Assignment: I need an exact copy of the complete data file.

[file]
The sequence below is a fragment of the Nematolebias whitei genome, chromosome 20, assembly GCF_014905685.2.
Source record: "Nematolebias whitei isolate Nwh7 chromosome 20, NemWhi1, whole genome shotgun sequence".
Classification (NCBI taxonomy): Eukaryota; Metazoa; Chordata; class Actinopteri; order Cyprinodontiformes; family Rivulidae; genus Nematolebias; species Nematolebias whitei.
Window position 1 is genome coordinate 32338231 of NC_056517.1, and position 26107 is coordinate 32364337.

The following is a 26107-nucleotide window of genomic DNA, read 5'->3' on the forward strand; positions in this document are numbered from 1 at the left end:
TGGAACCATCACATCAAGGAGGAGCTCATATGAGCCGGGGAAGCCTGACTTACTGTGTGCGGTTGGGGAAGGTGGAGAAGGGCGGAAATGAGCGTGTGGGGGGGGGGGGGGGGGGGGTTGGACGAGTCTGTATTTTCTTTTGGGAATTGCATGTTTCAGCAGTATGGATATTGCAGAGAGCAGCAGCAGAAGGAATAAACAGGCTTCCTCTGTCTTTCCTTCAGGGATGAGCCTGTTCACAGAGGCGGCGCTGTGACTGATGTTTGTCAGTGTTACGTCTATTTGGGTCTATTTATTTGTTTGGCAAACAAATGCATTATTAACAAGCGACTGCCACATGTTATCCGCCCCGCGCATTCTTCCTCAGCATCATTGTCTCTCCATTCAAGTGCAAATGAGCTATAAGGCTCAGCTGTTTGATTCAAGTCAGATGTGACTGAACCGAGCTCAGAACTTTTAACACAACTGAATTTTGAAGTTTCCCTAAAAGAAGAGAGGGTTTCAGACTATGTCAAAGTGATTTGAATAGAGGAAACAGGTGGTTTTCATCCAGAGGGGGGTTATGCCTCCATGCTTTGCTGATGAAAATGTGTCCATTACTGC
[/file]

The sequence below is a fragment of the Nematolebias whitei genome, chromosome 20, assembly GCF_014905685.2.
Source record: "Nematolebias whitei isolate Nwh7 chromosome 20, NemWhi1, whole genome shotgun sequence".
Classification (NCBI taxonomy): Eukaryota; Metazoa; Chordata; class Actinopteri; order Cyprinodontiformes; family Rivulidae; genus Nematolebias; species Nematolebias whitei.
Window position 1 is genome coordinate 32338231 of NC_056517.1, and position 26107 is coordinate 32364337.

The following is a 26107-nucleotide window of genomic DNA, read 5'->3' on the forward strand; positions in this document are numbered from 1 at the left end:
TGGAACCATCACATCAAGGAGGAGCTCATATGAGCCGGGGAAGCCTGACTTACTGTGTGCGGTTGGGGAAGGTGGAGAAGGGCGGAAATGAGCGTGTGGGGGGGGGGGGGGGGGGGGTTGGACGAGTCTGTATTTTCTTTTGGGAATTGCATGTTTCAGCAGTATGGATATTGCAGAGAGCAGCAGCAGAAGGAATAAACAGGCTTCCTCTGTCTTTCCTTCAGGGATGAGCCTGTTCACAGAGGCGGCGCTGTGACTGATGTTTGTCAGTGTTACGTCTATTTGGGTCTATTTATTTGTTTGGCAAACAAATGCATTATTAACAAGCGACTGCCACATGTTATCCGCCCCGCGCATTCTTCCTCAGCATCATTGTCTCTCCATTCAAGTGCAAATGAGCTATAAGGCTCAGCTGTTTGATTCAAGTCAGATGTGACTGAACCGAGCTCAGAACTTTTAACACAACTGAATTTTGAAGTTTCCCTAAAAGAAGAGAGGGTTTCAGACTATGTCAAAGTGATTTGAATAGAGGAAACAGGTGGTTTTCATCCAGAGGGGGGTTATGCCTCCATGCTTTGCTGATGAAAATGTGTCCATTACTGC